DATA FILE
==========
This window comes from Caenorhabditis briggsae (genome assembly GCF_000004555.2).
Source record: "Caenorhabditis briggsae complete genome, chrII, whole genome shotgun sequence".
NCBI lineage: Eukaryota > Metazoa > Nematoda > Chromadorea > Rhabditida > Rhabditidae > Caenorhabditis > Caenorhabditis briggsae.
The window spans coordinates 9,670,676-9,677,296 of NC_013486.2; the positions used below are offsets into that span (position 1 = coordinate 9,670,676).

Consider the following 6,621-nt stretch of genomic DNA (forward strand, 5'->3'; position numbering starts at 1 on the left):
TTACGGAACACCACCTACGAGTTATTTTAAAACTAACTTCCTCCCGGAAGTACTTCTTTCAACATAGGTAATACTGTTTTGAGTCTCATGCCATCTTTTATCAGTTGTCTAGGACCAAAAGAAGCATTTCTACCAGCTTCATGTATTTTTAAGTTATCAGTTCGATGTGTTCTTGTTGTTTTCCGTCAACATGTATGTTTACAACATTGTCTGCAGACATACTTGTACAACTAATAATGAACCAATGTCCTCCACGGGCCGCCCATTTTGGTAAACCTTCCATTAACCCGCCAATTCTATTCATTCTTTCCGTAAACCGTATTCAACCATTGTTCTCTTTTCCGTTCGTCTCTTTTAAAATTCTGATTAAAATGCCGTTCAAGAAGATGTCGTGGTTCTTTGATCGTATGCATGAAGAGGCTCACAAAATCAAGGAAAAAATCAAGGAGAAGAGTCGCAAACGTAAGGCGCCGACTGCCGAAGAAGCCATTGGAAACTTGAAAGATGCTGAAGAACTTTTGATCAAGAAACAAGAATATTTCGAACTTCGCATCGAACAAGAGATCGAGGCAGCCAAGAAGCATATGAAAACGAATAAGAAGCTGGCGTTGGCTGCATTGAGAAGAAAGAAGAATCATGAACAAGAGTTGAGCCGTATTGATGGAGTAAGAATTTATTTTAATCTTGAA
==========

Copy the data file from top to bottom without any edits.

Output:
This window comes from Caenorhabditis briggsae (genome assembly GCF_000004555.2).
Source record: "Caenorhabditis briggsae complete genome, chrII, whole genome shotgun sequence".
NCBI lineage: Eukaryota > Metazoa > Nematoda > Chromadorea > Rhabditida > Rhabditidae > Caenorhabditis > Caenorhabditis briggsae.
The window spans coordinates 9,670,676-9,677,296 of NC_013486.2; the positions used below are offsets into that span (position 1 = coordinate 9,670,676).

Consider the following 6,621-nt stretch of genomic DNA (forward strand, 5'->3'; position numbering starts at 1 on the left):
TTACGGAACACCACCTACGAGTTATTTTAAAACTAACTTCCTCCCGGAAGTACTTCTTTCAACATAGGTAATACTGTTTTGAGTCTCATGCCATCTTTTATCAGTTGTCTAGGACCAAAAGAAGCATTTCTACCAGCTTCATGTATTTTTAAGTTATCAGTTCGATGTGTTCTTGTTGTTTTCCGTCAACATGTATGTTTACAACATTGTCTGCAGACATACTTGTACAACTAATAATGAACCAATGTCCTCCACGGGCCGCCCATTTTGGTAAACCTTCCATTAACCCGCCAATTCTATTCATTCTTTCCGTAAACCGTATTCAACCATTGTTCTCTTTTCCGTTCGTCTCTTTTAAAATTCTGATTAAAATGCCGTTCAAGAAGATGTCGTGGTTCTTTGATCGTATGCATGAAGAGGCTCACAAAATCAAGGAAAAAATCAAGGAGAAGAGTCGCAAACGTAAGGCGCCGACTGCCGAAGAAGCCATTGGAAACTTGAAAGATGCTGAAGAACTTTTGATCAAGAAACAAGAATATTTCGAACTTCGCATCGAACAAGAGATCGAGGCAGCCAAGAAGCATATGAAAACGAATAAGAAGCTGGCGTTGGCTGCATTGAGAAGAAAGAAGAATCATGAACAAGAGTTGAGCCGTATTGATGGAGTAAGAATTTATTTTAATCTTGAA